US observer keeps close watch on two sessions

Updated: 2013-03-08 00:20

By Chen Jia in San Francisco (China Daily)

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Joe Borich, president of the Washington State China Relations Council, is keeping a close eye on the two sessions, the annual political meetings in the country.

"China has made remarkable progress over the past 10 years with a four-fold increase in the size of its economy to become the world's second-largest, and the world's leading trading nation," he told China Daily.

"But the extraordinarily rapid pace of growth and development has created some contradictions for China that I hope the (two sessions) can begin to address," he said.

Borich served in the US Foreign Service for 25 years, about 12 of which were in China, including as US council general to Shanghai from 1994 to 1997.

As an insightful observer of the Sino-US relationship, the 69-year-old is also seen as a leading voice in the Bellevue-Seattle area and throughout Washington State.

Borich outlined the issues of most interest to him that the two sessions, and the NPC in particular, might address this year: anti-corruption, rebalancing the economy, agricultural reform, clean energy and the environment.

"I feel that the new Party leadership has shown its determination to fight corruption and has established a good style for its work on both domestic and international issues, but there is a great amount that remains to be done," he said.

Borich said that the international community has taken note of China's incoming leaders statements on improving the working style, cracking down on corruption and their setting an example in advocating thrift and opposing extravagance.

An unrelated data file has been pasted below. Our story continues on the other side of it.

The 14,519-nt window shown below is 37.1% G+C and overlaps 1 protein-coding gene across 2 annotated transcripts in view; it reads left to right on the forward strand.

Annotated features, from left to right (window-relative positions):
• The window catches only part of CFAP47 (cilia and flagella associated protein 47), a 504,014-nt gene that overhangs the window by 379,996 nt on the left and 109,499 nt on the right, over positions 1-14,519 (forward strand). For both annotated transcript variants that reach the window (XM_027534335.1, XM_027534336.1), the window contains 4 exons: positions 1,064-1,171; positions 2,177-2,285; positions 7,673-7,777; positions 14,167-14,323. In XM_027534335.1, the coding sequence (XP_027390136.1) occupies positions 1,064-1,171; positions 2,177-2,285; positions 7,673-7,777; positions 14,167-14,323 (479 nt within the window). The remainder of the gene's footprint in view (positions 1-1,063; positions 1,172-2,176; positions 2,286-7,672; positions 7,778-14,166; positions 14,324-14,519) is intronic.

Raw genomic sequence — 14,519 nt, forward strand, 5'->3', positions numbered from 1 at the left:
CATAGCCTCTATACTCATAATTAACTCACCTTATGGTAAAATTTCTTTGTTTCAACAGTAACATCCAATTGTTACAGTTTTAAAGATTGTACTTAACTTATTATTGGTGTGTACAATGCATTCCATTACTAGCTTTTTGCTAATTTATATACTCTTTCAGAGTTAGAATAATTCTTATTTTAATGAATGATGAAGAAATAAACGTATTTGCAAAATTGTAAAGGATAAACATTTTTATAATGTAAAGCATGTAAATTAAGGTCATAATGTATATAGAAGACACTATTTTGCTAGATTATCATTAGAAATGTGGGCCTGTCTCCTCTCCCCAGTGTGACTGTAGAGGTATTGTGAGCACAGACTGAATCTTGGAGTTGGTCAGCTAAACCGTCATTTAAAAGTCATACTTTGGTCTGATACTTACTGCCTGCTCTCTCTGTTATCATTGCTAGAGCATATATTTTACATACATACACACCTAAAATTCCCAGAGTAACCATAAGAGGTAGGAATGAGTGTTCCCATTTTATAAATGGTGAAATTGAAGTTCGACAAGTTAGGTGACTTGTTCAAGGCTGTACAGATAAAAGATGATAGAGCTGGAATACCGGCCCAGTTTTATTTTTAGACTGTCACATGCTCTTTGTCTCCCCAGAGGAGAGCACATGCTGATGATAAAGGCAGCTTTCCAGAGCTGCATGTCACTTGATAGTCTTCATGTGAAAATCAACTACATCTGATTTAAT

"The new leadership has a long and pressing agenda and its success will be largely measured by its success in addressing that agenda. I wish them every success, and I am encouraged by what has been done so far," he said.

As for the Sino-US relationship, he said the key link to establishing and maintaining a stable and mutually beneficial long-term relationship between the US and China is increasing the quality and number of people-to-people contacts.

"I would like to see more efforts on both sides directed toward building relationships between the people of both countries," he said.

China's flourishing Confucius Institute program in the US and the Obama administration's "100,000-Strong" initiatives are excellent examples of the sort of government programs that build mutual understanding and trust for both sides, he said.

He emphasized that the growing interest among Chinese businesses in investing abroad — particularly in the US — presents an exciting opportunity not only in terms of China's economy, but the world's.

"It is true that in the US there are still quite a few people who are suspicious of Chinese investment and the motives behind it, but here in Washington State we have already begun to see the benefits from such investment in terms of growing the economy and jobs," he said.

"We are actively encouraging more such investment, and I would be happy to discuss our state's investment environment with any potential investors from China."

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